EXHIBITS > Measuring instruments, tools and machines of the ancient Greeks >
Road counter ''Odometre''
Mechanism for accurate measurement of road distance (precursor of the taximetre). It consisted of a box with co-operating screws and gearwheels attached to a moving vehicle. One axial rod on one of the vehicle’s wheels carried the motion to the first eight-toothed (gear)wheel in the box, while the calibrated discs on the outer top surface of the box which were embedded on the axles indicated the distance travelled. The ratio in the proposed Heron’s construction is 1:8:30:30:30 so a full rotation of the last disc corresponded to 216000 revolutions of the vehicle’s wheels. By the wheels’ diametre of 1.60 metres the distance is 1080 kilometres.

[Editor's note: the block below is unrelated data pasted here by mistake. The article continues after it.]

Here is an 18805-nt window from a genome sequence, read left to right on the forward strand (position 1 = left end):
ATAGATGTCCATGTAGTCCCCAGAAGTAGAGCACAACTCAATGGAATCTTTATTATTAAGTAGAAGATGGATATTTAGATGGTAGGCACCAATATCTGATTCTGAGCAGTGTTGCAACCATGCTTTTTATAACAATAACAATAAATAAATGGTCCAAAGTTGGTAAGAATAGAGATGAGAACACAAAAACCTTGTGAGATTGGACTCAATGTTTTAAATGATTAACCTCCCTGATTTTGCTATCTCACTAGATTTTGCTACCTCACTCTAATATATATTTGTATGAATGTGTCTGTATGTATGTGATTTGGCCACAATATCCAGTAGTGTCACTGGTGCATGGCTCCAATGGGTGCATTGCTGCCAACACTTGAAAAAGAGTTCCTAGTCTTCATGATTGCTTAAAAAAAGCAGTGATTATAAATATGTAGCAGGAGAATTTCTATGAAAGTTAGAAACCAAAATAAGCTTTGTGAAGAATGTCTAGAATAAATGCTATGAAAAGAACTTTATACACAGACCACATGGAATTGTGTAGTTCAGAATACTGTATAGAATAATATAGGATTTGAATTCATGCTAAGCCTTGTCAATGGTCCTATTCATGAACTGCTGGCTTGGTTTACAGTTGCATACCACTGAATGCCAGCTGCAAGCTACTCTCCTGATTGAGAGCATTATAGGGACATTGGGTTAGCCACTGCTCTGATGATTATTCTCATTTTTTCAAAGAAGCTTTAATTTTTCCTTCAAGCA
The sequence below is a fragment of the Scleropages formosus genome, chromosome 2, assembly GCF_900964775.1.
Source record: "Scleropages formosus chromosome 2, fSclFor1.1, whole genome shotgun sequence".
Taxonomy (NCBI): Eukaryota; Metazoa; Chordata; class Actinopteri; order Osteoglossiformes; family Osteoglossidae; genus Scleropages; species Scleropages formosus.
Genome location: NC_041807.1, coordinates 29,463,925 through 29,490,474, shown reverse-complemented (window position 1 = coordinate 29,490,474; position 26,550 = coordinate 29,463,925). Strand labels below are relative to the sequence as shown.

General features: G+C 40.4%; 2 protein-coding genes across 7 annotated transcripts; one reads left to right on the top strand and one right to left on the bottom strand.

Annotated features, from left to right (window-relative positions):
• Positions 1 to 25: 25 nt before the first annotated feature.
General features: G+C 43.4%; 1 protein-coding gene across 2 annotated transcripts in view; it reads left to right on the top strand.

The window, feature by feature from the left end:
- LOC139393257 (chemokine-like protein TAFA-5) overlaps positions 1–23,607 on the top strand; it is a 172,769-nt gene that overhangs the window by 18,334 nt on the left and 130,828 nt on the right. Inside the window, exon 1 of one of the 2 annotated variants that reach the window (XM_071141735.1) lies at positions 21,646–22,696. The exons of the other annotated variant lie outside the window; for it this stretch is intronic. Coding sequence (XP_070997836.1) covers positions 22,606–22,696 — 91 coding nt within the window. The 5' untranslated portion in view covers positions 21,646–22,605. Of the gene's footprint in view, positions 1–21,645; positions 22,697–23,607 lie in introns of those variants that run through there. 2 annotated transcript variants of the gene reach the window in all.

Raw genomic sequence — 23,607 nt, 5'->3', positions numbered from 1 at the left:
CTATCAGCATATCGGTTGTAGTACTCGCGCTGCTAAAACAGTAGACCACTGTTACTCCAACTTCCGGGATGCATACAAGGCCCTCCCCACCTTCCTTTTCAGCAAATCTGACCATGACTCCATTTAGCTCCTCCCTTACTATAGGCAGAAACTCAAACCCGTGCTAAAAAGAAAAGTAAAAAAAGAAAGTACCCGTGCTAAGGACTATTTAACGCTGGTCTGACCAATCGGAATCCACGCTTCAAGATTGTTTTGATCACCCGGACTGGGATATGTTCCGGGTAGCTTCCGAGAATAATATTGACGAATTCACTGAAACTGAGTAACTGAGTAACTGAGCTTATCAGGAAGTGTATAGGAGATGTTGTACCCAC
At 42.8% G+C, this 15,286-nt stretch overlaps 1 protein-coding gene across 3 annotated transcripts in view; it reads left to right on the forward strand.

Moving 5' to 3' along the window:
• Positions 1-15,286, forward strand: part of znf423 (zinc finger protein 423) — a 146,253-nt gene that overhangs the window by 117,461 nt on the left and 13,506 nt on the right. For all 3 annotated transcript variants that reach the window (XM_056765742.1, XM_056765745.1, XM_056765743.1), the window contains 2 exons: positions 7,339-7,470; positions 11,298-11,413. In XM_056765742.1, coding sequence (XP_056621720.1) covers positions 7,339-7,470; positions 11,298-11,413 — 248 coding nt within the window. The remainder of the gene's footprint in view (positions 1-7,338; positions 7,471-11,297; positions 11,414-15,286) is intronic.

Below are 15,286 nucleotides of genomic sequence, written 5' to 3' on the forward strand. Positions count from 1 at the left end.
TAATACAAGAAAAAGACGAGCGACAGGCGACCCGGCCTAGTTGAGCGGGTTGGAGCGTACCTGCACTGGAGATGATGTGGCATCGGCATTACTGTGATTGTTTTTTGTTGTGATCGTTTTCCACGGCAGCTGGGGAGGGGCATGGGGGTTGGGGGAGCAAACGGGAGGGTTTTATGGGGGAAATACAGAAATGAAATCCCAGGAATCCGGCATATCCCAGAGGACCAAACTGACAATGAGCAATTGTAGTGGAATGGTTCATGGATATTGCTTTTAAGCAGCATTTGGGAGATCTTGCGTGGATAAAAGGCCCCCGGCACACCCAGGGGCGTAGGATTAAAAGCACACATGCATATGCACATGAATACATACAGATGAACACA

In a variation of the device one calibrated disc had radial holes with balls that when one of them was aligned with a corresponding hole of the box the ball fell into a metal vessel offering easy measurement of the distance. Archimedes is probably the inventor of this device. (Jejis Ioanis, Thousands 2, 12th century. A.D.)
SOURCES: "Vitruvius, On architecture, X 9", "Heron of Alexandria, On dioptra"